As a member of the UB community, you will have many opportunities to meet American students -- in the residence halls, in the ELI’s Chat Room, at lectures, at the Student Union, in the dining halls, in student clubs, and at social functions and sporting events. You can also get to know American classmates by auditing regular university courses. IEP students are also encouraged to participate as fully as they can in the many organizations and activities available at UB.
IEP students come from every continent and represent a variety of different cultures and languages. In the IEP, you will get to know people from many countries and age groups, whose cultures and ideas will enrich your learning experience.
Many IEP students are preparing for studies at American universities or colleges, so IEP courses include TOEFL practice exercises. The paper-based Institutional TOEFL (TOEFL ITP) is given at the end of every semester. The University at Buffalo is also an ETS testing site for the Internet-based TOEFL (iBT).
IEP students may audit regular UB courses offered in the late afternoon and evening, when IEP classes are not in session. After class, they may also participate in the Chat Room or attend the Open Listening Lab. There is no additional charge for auditing a UB course or for attending the Open Listening Lab or the Chat Room.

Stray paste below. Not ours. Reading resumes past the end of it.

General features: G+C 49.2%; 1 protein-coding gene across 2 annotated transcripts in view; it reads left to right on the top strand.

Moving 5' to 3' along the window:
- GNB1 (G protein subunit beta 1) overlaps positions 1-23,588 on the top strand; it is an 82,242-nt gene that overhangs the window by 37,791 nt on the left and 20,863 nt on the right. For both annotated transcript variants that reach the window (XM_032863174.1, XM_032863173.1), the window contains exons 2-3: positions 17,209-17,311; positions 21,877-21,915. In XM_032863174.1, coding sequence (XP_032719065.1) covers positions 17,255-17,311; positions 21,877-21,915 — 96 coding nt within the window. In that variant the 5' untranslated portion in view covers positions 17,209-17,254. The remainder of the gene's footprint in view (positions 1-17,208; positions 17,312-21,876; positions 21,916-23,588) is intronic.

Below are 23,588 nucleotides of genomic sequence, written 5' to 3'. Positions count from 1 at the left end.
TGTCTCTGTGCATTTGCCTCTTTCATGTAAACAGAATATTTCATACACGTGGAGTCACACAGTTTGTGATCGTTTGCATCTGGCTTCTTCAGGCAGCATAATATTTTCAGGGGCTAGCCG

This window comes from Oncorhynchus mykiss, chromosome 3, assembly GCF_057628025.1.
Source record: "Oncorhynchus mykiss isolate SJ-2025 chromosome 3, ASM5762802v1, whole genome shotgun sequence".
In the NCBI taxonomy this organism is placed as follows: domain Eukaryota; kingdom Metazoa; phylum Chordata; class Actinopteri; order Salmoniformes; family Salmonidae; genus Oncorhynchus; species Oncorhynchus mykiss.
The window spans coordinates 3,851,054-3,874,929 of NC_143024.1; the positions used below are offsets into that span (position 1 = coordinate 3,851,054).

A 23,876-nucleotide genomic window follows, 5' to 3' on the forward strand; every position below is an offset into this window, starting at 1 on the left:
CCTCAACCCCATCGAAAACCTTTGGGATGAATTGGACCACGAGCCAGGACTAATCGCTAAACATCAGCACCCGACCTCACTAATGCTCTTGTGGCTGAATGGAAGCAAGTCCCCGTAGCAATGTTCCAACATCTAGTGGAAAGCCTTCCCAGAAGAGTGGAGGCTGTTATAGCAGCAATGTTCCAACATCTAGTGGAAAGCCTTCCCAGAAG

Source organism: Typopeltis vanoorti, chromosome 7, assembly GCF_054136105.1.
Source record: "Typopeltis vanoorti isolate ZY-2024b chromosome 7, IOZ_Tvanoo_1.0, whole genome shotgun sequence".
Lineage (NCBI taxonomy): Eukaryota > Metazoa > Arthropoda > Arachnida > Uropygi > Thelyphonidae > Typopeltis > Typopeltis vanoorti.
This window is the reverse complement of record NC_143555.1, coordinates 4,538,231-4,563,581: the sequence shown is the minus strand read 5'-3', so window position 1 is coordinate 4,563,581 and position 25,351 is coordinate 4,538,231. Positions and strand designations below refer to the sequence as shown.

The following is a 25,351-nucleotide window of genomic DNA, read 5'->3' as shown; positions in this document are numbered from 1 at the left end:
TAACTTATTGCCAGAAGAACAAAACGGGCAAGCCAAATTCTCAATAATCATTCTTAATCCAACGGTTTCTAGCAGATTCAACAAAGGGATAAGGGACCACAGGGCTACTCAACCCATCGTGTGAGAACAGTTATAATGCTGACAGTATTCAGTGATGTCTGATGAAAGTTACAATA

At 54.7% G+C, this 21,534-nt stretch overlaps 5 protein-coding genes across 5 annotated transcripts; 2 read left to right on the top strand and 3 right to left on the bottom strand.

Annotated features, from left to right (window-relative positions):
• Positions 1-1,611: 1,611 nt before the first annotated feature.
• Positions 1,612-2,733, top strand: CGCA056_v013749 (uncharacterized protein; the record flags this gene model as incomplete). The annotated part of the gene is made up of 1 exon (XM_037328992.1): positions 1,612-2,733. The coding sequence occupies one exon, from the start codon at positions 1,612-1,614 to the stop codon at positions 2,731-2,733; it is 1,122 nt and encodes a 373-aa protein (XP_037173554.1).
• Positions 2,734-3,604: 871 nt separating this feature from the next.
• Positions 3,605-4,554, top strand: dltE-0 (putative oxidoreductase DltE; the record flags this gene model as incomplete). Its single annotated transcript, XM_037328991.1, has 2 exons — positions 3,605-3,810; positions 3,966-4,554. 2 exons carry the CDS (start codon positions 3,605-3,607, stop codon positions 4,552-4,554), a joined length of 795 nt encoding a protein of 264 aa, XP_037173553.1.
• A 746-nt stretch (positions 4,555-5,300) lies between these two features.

There is no limit to how long you can study at the IEP. Students are encouraged to remain in the program until they attain satisfactory English proficiency. Many students pursue their English training in the IEP for at least two semesters.
The Fall semester begins in late August and is 15 weeks long. The Spring semester begins in late January and is also 15 weeks long. The Summer semester begins at the end of June and is six weeks long.
In the first week of each program, students get an orientation to the IEP and the University at Buffalo, take a tour of the two campuses, and learn about facilities and services available to them at UB and in the Western New York area.
The Associate Director of the ELI assists students with immigration matters such as their visas and I-20’s, as well as school transfer procedures. The Associate Director can also assist students on an individual basis with academic and personal matters, and provide guidance in selecting and applying to universities.